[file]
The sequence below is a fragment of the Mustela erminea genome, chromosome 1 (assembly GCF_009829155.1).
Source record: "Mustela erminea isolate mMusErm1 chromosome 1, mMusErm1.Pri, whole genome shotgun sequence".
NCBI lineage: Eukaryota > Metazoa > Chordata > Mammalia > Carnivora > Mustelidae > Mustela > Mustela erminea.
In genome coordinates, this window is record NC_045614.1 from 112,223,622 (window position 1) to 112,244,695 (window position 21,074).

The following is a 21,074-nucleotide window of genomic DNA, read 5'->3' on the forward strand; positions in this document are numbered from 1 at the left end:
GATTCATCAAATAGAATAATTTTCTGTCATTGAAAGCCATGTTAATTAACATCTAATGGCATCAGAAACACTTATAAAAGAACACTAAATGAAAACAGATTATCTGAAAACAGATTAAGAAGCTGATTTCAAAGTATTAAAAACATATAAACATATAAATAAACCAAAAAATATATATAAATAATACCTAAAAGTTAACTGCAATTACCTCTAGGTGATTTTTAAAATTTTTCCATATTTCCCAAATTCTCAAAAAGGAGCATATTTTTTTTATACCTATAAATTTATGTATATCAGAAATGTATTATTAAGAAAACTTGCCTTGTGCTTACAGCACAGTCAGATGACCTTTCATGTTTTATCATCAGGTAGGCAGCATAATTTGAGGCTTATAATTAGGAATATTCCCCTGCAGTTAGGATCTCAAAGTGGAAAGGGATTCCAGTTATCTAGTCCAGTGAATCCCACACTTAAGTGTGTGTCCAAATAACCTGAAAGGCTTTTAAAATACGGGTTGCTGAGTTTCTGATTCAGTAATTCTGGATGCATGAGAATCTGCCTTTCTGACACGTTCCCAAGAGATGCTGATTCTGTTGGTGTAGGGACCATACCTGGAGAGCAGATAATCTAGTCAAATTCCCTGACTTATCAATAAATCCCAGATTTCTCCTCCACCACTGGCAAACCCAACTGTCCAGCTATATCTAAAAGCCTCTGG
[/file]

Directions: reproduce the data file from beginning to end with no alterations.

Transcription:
The sequence below is a fragment of the Mustela erminea genome, chromosome 1 (assembly GCF_009829155.1).
Source record: "Mustela erminea isolate mMusErm1 chromosome 1, mMusErm1.Pri, whole genome shotgun sequence".
NCBI lineage: Eukaryota > Metazoa > Chordata > Mammalia > Carnivora > Mustelidae > Mustela > Mustela erminea.
In genome coordinates, this window is record NC_045614.1 from 112,223,622 (window position 1) to 112,244,695 (window position 21,074).

The following is a 21,074-nucleotide window of genomic DNA, read 5'->3' on the forward strand; positions in this document are numbered from 1 at the left end:
GATTCATCAAATAGAATAATTTTCTGTCATTGAAAGCCATGTTAATTAACATCTAATGGCATCAGAAACACTTATAAAAGAACACTAAATGAAAACAGATTATCTGAAAACAGATTAAGAAGCTGATTTCAAAGTATTAAAAACATATAAACATATAAATAAACCAAAAAATATATATAAATAATACCTAAAAGTTAACTGCAATTACCTCTAGGTGATTTTTAAAATTTTTCCATATTTCCCAAATTCTCAAAAAGGAGCATATTTTTTTTATACCTATAAATTTATGTATATCAGAAATGTATTATTAAGAAAACTTGCCTTGTGCTTACAGCACAGTCAGATGACCTTTCATGTTTTATCATCAGGTAGGCAGCATAATTTGAGGCTTATAATTAGGAATATTCCCCTGCAGTTAGGATCTCAAAGTGGAAAGGGATTCCAGTTATCTAGTCCAGTGAATCCCACACTTAAGTGTGTGTCCAAATAACCTGAAAGGCTTTTAAAATACGGGTTGCTGAGTTTCTGATTCAGTAATTCTGGATGCATGAGAATCTGCCTTTCTGACACGTTCCCAAGAGATGCTGATTCTGTTGGTGTAGGGACCATACCTGGAGAGCAGATAATCTAGTCAAATTCCCTGACTTATCAATAAATCCCAGATTTCTCCTCCACCACTGGCAAACCCAACTGTCCAGCTATATCTAAAAGCCTCTGG